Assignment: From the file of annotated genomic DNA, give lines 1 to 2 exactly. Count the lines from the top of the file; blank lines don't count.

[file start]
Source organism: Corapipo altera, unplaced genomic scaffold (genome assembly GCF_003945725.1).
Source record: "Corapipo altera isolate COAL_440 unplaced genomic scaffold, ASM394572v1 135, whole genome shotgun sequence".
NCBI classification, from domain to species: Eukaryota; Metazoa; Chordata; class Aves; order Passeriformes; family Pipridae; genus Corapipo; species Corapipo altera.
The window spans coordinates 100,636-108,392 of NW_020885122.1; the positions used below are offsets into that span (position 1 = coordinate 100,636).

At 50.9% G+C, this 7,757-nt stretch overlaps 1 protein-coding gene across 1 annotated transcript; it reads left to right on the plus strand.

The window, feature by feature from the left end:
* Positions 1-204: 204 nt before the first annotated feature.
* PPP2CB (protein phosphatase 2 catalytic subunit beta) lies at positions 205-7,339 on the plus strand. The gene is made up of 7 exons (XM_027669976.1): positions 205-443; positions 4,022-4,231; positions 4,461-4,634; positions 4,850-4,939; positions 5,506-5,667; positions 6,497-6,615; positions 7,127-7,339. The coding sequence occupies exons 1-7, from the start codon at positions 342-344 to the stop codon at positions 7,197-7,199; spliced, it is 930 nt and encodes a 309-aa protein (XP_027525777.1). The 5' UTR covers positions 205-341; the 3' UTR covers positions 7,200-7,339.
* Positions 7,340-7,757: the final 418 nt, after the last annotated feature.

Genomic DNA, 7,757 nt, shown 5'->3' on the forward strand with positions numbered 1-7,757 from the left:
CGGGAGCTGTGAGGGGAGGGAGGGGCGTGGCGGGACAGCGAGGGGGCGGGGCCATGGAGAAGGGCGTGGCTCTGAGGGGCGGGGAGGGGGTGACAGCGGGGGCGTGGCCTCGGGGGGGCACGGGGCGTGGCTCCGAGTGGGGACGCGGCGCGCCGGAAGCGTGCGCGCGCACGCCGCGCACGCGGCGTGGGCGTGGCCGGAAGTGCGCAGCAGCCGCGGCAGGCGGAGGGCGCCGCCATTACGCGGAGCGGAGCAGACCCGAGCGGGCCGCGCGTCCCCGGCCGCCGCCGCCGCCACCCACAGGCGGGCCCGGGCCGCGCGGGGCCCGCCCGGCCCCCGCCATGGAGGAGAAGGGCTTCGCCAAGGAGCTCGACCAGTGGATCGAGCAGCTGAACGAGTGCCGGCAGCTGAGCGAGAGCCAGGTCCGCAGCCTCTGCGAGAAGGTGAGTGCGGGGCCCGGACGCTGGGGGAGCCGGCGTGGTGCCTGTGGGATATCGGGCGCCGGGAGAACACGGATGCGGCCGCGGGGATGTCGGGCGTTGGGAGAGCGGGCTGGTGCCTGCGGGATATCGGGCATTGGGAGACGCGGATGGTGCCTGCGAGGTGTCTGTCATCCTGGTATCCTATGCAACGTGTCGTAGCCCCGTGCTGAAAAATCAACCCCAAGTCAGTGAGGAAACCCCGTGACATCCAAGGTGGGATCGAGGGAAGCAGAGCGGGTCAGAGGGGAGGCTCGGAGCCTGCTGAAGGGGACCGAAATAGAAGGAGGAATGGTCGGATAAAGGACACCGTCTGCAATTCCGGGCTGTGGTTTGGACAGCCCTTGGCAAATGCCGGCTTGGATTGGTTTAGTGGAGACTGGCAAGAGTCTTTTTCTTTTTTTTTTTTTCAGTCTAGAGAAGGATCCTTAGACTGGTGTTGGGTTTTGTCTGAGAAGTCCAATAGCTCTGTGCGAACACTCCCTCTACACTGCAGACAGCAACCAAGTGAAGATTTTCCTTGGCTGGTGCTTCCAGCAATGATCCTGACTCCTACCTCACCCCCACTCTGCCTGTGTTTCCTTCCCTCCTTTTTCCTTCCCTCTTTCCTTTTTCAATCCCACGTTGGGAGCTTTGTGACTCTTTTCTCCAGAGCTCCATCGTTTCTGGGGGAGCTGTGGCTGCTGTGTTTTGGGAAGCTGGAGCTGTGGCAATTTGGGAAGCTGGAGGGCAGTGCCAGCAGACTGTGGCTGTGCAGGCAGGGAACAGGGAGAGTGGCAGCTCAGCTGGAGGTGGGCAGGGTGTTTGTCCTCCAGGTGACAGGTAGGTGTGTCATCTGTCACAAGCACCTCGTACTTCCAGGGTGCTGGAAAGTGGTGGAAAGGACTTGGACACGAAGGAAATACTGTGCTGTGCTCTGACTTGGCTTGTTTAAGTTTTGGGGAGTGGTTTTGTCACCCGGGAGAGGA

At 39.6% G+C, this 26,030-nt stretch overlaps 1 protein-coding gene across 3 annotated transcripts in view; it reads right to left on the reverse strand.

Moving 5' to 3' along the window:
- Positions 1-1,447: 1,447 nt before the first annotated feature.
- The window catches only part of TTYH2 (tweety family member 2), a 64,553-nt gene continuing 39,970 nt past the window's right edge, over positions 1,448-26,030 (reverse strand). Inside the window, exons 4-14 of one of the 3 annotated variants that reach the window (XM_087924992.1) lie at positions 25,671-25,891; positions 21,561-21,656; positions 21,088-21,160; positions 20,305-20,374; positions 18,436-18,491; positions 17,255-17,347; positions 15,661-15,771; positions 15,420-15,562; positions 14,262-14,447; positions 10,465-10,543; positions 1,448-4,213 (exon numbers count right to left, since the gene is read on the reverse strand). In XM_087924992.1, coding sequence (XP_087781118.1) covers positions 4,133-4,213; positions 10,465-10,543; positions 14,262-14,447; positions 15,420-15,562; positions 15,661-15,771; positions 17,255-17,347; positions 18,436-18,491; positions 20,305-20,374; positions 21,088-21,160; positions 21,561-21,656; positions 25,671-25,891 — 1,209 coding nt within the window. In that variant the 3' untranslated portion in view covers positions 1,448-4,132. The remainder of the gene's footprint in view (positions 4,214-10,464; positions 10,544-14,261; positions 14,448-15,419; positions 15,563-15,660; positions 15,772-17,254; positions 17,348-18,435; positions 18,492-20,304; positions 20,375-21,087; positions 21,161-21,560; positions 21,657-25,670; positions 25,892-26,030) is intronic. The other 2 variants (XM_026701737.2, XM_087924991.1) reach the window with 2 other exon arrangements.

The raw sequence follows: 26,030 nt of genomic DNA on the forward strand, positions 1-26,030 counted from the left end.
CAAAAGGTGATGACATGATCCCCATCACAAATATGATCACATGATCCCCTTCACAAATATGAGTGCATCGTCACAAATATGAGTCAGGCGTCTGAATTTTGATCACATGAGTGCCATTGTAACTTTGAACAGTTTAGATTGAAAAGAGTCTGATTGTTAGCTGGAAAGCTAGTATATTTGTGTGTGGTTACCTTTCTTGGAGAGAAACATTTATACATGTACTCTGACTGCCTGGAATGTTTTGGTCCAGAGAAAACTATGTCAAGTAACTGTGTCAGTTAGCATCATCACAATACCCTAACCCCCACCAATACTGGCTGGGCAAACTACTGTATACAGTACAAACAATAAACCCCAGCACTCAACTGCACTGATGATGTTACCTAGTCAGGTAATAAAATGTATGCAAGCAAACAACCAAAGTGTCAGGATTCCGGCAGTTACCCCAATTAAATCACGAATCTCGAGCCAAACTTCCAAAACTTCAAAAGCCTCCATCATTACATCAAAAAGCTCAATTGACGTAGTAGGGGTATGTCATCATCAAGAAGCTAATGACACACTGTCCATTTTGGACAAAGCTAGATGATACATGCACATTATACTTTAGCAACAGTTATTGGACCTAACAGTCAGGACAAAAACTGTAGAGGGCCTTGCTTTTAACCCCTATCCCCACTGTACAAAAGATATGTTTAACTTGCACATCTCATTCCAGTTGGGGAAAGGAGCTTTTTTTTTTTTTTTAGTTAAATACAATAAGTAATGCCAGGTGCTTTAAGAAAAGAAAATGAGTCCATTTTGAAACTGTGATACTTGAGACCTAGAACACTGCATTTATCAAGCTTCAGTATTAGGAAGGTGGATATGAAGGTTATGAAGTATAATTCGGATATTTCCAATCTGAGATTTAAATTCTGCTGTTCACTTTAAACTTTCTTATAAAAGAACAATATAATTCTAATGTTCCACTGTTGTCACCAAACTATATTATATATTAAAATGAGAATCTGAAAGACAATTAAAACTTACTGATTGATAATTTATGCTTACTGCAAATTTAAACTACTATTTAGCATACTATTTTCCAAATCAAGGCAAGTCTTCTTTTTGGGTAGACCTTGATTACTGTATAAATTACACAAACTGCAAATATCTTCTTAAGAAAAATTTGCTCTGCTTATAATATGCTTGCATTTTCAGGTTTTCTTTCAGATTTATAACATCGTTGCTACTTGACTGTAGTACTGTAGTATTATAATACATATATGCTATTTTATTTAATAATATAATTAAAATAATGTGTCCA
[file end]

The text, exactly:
Source organism: Corapipo altera, unplaced genomic scaffold (genome assembly GCF_003945725.1).
Source record: "Corapipo altera isolate COAL_440 unplaced genomic scaffold, ASM394572v1 135, whole genome shotgun sequence".